Zscaler Cloud Platform

Zero Trust Predictions for 2023

Zero Trust Predictions for 2023

2022 was the most challenging year for everyone involved in the cybersecurity industry. Throughout the year, ransomware attacks continued to be one of the biggest threats worldwide. From nation-states engaging in cyberattacks to substantial data breaches at technology (Twitter), health (Medibank), and telecom (Optus) companies, among others, 2022 saw a full spectrum of hacking in which bad actors were able to penetrate the networks, compromise the servers, and then move laterally through the network to find high-value data to steal.

As cyberthreats continue to grow in number, attacks are becoming increasingly more sophisticated due to threat actors using the advanced learning capabilities of artificial intelligence (AI) and machine learning (ML). AI-powered threats continue to raise the bar for IT, security, risk, and compliance leaders in their efforts to strengthen cyber defenses. This expanding threat landscape will require companies and government agencies to move away from point security solutions and adopt transformational security paradigms like zero trust architecture that fully integrate their business processes, applications, and services to deliver comprehensive security against cyberattacks.

Here are the 10 zero trust predictions that organizations will likely experience in 2023.

1. Complex supply chain security risks will continue to impact organizations

Today’s hyperconnected global economy has driven organizations to heavily depend on their supply chains for components within the physical and digital products they require to run their day-to-day operations. Further, emerging supply chain challenges linked to geopolitical risk have caused hardware shortages, cost increases, licensing changes, and capacity limits. 

To mitigate such disruptions, organizations would need to adopt a holistic approach to their security, which includes shifting away from point-in-time third-party assessments toward real-time monitoring of third-party risks and vulnerabilities in inbound packaged software and firmware components. They would also need to deploy stronger identity and access management (IAM) capabilities and accelerate the adoption of a zero trust architecture to better enforce authorized access to systems and data by partners and employees and reduce the consequences of a transaction with a compromised third party.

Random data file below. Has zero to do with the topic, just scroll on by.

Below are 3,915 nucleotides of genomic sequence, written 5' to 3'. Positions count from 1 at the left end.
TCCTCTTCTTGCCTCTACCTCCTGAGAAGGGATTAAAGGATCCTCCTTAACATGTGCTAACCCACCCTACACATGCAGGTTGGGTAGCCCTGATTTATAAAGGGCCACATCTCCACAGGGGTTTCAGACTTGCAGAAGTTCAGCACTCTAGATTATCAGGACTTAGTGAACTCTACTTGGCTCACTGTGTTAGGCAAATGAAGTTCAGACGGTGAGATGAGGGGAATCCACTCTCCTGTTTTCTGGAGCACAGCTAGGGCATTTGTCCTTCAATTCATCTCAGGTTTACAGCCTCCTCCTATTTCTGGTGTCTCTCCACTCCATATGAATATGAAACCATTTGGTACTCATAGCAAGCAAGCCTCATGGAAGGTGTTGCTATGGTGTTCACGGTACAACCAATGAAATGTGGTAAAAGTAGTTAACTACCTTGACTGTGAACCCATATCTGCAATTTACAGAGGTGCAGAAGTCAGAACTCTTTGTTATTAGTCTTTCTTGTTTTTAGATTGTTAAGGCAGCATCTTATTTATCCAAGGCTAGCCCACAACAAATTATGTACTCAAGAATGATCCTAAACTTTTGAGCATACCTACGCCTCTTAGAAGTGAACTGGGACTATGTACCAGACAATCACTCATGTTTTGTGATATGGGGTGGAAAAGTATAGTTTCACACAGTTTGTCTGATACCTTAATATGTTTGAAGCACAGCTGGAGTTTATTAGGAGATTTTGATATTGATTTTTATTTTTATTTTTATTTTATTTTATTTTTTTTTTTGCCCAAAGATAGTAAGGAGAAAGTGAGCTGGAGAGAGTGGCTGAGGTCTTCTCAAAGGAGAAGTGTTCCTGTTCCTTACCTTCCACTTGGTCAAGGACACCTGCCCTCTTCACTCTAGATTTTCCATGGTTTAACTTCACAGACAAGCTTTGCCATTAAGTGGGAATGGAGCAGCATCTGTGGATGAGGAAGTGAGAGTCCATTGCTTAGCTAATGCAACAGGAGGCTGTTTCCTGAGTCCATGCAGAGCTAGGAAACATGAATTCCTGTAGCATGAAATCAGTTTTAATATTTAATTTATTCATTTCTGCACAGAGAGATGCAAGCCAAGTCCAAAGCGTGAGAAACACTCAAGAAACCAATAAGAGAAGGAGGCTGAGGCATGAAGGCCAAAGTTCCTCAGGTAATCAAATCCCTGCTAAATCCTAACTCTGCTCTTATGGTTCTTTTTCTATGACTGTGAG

2. Zero trust will become a board topic

With risk exposure (company reputation, revenue, and growth) being a top issue for cybersecurity, expect boardrooms to make cybersecurity a top priority in 2023. Board members will become much more persistent and intentional about cyber risk preparedness and move from quarterly or annual updates to routinely contemplating cyber risk across all areas of the business and management’s efforts. Board directors will demand deeper insights into a company’s level of preparedness and constantly evaluate an organization's cyber insurance liability coverage against a cyberattack.

3. Organizations will create a zero trust ‘Czar’ role

As organizations move to the cloud, they are embracing zero trust to drive their secured digital transformation, with Secure Access Service Edge (SASE) emerging as the preferred approach. The challenge, however, is that in many organizations, responsibility for networking and security live in different parts of the organization and these groups often rely on different vendors in their respective areas. Breaking down the silos between security and networking teams and choosing the right tools, products, and vendors to align with desired business outcomes will be critical to implement zero trust. As pressure to implement zero trust intensifies, a zero trust ‘Czar’ role is likely going to emerge in the organizations. This individual will have the responsibility to lead the organization on its zero trust journey. This person will be responsible for bringing networking and security teams together with the common goal of implementing zero trust within the organization.

4. Organizations will increasingly adopt Universal ZTNA for hybrid work